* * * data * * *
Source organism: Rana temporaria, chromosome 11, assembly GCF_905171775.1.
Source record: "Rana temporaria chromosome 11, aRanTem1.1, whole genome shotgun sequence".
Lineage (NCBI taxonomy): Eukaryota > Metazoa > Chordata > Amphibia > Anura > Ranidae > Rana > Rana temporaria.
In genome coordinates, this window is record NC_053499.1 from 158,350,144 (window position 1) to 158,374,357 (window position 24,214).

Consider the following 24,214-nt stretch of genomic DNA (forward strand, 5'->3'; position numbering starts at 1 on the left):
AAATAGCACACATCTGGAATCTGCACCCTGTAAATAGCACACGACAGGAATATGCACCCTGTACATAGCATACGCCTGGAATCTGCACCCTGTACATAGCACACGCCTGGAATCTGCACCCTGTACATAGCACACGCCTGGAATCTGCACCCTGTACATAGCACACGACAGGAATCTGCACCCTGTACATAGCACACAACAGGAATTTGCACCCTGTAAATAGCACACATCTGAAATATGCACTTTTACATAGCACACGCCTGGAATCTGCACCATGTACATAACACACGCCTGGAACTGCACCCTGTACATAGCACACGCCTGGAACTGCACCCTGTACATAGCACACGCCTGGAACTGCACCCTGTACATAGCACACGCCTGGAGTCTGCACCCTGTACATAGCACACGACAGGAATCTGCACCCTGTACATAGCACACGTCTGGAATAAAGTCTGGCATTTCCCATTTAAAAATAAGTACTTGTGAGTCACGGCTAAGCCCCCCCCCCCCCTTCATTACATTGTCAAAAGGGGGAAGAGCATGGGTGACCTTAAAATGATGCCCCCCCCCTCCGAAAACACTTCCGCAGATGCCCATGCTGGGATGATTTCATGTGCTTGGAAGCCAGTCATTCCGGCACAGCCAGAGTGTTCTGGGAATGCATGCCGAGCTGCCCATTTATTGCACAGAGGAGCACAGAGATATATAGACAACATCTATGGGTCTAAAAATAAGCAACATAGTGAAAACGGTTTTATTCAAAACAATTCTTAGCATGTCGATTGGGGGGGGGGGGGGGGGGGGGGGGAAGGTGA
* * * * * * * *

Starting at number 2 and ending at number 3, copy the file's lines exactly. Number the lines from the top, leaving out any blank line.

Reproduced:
Source record: "Rana temporaria chromosome 11, aRanTem1.1, whole genome shotgun sequence".
Lineage (NCBI taxonomy): Eukaryota > Metazoa > Chordata > Amphibia > Anura > Ranidae > Rana > Rana temporaria.